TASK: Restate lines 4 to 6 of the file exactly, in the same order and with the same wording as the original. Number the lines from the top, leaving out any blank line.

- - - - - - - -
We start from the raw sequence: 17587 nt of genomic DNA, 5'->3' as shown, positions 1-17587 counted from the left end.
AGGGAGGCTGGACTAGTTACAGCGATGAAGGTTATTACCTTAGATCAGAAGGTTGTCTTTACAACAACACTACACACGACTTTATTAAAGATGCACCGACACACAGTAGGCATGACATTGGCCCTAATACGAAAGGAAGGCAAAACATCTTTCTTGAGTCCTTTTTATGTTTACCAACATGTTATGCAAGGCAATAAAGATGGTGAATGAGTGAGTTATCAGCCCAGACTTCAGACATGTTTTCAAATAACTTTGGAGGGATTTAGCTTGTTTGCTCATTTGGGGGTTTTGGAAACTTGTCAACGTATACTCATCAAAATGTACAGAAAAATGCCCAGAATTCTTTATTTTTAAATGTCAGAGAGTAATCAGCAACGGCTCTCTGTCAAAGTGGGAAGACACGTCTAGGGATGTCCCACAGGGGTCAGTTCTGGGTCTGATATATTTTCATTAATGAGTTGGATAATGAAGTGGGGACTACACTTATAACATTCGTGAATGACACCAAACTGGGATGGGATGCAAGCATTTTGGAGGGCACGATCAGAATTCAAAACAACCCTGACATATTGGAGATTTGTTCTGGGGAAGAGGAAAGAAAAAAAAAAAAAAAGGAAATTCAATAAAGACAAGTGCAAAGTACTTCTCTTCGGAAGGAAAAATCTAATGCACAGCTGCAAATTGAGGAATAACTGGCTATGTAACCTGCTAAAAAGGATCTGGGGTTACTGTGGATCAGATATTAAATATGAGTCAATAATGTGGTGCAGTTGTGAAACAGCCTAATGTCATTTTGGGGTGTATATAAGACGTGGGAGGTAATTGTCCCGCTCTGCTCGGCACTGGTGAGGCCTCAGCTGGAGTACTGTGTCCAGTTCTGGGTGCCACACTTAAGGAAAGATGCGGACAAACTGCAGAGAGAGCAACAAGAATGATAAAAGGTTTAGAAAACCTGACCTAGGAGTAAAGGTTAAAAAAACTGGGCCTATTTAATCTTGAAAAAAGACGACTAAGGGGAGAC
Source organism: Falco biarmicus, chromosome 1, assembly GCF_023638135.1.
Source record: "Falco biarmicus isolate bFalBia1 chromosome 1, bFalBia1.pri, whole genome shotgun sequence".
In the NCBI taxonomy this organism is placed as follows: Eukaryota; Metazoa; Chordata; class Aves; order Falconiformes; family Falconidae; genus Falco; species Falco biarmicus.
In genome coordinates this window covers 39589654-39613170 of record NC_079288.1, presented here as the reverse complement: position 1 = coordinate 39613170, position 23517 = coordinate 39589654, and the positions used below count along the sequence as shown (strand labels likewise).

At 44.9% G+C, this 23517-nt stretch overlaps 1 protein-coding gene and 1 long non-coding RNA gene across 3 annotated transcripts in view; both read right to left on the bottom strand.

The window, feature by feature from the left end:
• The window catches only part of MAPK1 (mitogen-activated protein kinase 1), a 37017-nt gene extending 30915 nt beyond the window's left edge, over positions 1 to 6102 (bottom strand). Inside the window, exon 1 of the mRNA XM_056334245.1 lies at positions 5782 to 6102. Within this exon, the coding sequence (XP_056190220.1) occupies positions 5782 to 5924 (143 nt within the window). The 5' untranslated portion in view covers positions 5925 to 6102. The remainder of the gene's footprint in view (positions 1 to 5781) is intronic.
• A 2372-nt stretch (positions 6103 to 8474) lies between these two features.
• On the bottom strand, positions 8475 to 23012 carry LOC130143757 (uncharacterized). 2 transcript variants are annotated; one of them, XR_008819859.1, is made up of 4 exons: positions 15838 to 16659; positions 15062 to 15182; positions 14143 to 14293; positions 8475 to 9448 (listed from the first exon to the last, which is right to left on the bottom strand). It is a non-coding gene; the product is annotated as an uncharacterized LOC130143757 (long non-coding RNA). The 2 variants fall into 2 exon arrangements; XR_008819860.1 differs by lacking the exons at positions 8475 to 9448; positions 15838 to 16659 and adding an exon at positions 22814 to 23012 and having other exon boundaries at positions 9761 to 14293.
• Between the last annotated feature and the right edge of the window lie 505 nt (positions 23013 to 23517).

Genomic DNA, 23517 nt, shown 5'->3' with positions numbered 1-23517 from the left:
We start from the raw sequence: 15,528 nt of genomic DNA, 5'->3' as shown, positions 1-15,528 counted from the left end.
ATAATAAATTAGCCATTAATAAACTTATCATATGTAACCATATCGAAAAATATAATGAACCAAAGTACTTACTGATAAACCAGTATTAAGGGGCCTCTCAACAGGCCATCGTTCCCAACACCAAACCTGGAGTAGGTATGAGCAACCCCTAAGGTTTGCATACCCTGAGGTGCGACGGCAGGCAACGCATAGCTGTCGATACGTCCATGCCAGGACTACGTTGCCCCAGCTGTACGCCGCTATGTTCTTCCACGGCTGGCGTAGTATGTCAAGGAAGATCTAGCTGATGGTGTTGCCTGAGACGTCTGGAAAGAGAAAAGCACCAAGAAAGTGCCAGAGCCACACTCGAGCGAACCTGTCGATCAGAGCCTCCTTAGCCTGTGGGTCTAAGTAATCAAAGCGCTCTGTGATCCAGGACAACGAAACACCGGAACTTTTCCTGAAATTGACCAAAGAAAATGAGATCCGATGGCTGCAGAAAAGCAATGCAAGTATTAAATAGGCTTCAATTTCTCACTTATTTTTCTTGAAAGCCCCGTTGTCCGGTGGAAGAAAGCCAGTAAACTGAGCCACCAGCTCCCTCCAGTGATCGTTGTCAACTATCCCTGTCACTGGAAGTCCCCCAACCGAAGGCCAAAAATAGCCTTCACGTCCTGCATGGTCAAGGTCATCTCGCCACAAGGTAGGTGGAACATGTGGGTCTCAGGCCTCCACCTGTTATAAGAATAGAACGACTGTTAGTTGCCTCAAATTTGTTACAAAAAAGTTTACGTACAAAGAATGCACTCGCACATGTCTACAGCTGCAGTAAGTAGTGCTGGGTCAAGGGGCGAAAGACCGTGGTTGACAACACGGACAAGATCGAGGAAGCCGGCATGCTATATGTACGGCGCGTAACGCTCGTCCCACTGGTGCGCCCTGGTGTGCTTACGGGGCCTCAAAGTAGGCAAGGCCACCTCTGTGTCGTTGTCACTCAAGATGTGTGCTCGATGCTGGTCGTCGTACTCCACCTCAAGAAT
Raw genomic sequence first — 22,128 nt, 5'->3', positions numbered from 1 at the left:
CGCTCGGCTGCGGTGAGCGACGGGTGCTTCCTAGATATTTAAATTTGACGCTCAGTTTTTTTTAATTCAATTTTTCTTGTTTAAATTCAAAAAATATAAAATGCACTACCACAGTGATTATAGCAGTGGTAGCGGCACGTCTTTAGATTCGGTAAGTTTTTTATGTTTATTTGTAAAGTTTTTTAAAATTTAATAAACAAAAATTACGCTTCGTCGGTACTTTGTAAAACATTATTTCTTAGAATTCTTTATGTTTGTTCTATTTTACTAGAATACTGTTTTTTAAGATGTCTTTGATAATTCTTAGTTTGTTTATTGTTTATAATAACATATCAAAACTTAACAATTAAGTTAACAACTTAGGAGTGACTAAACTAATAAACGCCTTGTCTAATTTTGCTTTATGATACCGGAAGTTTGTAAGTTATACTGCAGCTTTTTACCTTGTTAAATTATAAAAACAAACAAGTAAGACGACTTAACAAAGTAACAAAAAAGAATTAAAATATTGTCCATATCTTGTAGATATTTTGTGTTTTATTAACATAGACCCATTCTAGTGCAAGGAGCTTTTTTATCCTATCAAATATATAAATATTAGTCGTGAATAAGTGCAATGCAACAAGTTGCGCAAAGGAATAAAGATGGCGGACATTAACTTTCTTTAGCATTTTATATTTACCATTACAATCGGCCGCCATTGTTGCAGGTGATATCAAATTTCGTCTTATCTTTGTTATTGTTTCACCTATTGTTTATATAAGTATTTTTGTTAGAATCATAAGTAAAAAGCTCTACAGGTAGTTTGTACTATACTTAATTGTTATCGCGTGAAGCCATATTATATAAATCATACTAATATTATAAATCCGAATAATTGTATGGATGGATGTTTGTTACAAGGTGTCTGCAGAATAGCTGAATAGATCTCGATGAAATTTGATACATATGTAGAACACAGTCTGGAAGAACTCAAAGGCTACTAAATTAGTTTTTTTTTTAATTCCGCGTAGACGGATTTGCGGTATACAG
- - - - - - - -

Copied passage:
Source record: "Falco biarmicus isolate bFalBia1 chromosome 1, bFalBia1.pri, whole genome shotgun sequence".
In the NCBI taxonomy this organism is placed as follows: Eukaryota; Metazoa; Chordata; class Aves; order Falconiformes; family Falconidae; genus Falco; species Falco biarmicus.
In genome coordinates this window covers 39589654-39613170 of record NC_079288.1, presented here as the reverse complement: position 1 = coordinate 39613170, position 23517 = coordinate 39589654, and the positions used below count along the sequence as shown (strand labels likewise).